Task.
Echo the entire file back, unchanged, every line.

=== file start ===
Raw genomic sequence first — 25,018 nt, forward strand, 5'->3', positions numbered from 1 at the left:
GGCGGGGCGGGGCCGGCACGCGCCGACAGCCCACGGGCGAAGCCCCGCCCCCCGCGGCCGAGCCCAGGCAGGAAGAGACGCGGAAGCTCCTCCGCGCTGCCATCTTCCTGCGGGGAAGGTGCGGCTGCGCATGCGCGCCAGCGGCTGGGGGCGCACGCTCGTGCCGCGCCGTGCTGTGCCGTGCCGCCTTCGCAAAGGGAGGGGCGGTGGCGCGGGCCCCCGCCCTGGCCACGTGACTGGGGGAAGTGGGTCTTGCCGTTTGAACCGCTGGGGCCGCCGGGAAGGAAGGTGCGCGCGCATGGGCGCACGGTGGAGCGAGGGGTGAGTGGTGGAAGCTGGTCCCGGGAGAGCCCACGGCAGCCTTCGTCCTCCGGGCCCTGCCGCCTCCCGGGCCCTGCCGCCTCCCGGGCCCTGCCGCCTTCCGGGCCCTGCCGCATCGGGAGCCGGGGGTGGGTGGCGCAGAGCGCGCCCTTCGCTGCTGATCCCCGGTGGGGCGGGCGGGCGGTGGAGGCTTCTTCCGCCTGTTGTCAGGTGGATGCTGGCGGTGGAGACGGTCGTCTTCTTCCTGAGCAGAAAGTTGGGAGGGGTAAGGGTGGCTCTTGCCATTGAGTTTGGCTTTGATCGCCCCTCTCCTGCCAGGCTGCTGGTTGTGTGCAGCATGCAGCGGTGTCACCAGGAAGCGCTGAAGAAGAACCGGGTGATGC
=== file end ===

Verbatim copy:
Raw genomic sequence first — 25,018 nt, forward strand, 5'->3', positions numbered from 1 at the left:
GGCGGGGCGGGGCCGGCACGCGCCGACAGCCCACGGGCGAAGCCCCGCCCCCCGCGGCCGAGCCCAGGCAGGAAGAGACGCGGAAGCTCCTCCGCGCTGCCATCTTCCTGCGGGGAAGGTGCGGCTGCGCATGCGCGCCAGCGGCTGGGGGCGCACGCTCGTGCCGCGCCGTGCTGTGCCGTGCCGCCTTCGCAAAGGGAGGGGCGGTGGCGCGGGCCCCCGCCCTGGCCACGTGACTGGGGGAAGTGGGTCTTGCCGTTTGAACCGCTGGGGCCGCCGGGAAGGAAGGTGCGCGCGCATGGGCGCACGGTGGAGCGAGGGGTGAGTGGTGGAAGCTGGTCCCGGGAGAGCCCACGGCAGCCTTCGTCCTCCGGGCCCTGCCGCCTCCCGGGCCCTGCCGCCTCCCGGGCCCTGCCGCCTTCCGGGCCCTGCCGCATCGGGAGCCGGGGGTGGGTGGCGCAGAGCGCGCCCTTCGCTGCTGATCCCCGGTGGGGCGGGCGGGCGGTGGAGGCTTCTTCCGCCTGTTGTCAGGTGGATGCTGGCGGTGGAGACGGTCGTCTTCTTCCTGAGCAGAAAGTTGGGAGGGGTAAGGGTGGCTCTTGCCATTGAGTTTGGCTTTGATCGCCCCTCTCCTGCCAGGCTGCTGGTTGTGTGCAGCATGCAGCGGTGTCACCAGGAAGCGCTGAAGAAGAACCGGGTGATGC